Not too much going on the last couple of weeks. I've been working my milage back up and trying to work my weight back down. I've gotten in 63 and 71 miles the first two weeks of the year. That was a quick build up from my time off, but I was ready to get running again. Since starting back running my weekly milage was 13, 40, 40, 63, 71. The highlight of the last couple of weeks, and really the whole winter, has been running with friends. Alison and I went out to Asheville this weekend to hang out with Mark and Anne Lundblad. We drove down to the Foothills Trail along the NC/SC border for a long run. We got in 34 miles with about 6300' of climbing in 5 hours and 40 minutes. That was my longest run since July. I was fatigued at the end, but enjoyed running somewhere new and running with Mark. I wish we lived closer and could train more together.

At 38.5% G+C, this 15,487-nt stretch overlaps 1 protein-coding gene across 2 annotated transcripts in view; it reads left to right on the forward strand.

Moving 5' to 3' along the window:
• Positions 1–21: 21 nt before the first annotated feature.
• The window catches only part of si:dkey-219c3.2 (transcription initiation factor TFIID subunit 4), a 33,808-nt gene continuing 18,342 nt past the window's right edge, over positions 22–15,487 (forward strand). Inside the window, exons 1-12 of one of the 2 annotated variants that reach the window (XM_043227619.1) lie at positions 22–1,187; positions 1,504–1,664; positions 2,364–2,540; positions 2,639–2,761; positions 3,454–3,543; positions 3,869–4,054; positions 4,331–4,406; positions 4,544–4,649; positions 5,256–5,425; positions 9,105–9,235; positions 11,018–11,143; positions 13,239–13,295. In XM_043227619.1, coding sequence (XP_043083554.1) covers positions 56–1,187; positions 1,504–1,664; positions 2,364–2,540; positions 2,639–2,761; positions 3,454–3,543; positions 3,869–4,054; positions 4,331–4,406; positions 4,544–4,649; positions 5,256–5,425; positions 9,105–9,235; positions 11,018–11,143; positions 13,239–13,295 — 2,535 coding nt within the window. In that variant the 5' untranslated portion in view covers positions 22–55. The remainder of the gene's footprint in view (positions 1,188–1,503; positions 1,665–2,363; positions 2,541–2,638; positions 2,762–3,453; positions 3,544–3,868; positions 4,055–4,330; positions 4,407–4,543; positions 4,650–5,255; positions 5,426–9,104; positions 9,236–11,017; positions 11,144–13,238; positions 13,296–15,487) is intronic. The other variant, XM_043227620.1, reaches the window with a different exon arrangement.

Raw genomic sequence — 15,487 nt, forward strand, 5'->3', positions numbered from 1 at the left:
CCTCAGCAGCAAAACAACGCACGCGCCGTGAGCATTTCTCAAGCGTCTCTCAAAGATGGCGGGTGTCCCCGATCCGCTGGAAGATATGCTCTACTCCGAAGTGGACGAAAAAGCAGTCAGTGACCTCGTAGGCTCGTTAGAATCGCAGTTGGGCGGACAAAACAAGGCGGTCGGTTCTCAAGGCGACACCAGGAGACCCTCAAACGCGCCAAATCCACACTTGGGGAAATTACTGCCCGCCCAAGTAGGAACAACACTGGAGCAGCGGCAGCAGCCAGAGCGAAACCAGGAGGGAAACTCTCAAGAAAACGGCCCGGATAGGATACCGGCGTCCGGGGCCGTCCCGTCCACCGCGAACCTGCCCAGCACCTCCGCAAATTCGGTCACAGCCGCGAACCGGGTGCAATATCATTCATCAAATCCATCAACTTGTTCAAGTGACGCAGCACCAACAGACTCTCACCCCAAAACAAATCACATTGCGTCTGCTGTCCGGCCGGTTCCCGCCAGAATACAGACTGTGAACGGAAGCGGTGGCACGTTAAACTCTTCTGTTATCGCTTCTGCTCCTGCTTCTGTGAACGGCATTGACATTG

I have also gotten in several runs with Cory who continues to be a "bad influence on me." Telling me all his crazy college stories and then encouraging my foolishness. "The bad influence" comment has kind of become a running joke. Our runs become like not running at all or more like running without any effort or trying. We just meet up and the next thing I know a hour or two have passed, as well as 6, 8, or 15 miles. I've observed that the friendship around running is one of the things I enjoy most about the sport, especially within the trail running community.

I'll leave you with a Cory comment during a recent trail run on which I had another nose bleed. Cory said, "I'm rather envious that I don't have a nose bleed so I could shove some mountain laurel leaves up my nose. Seriously."

Wednesday, January 4, 2012

A Long Story of a Broken Arm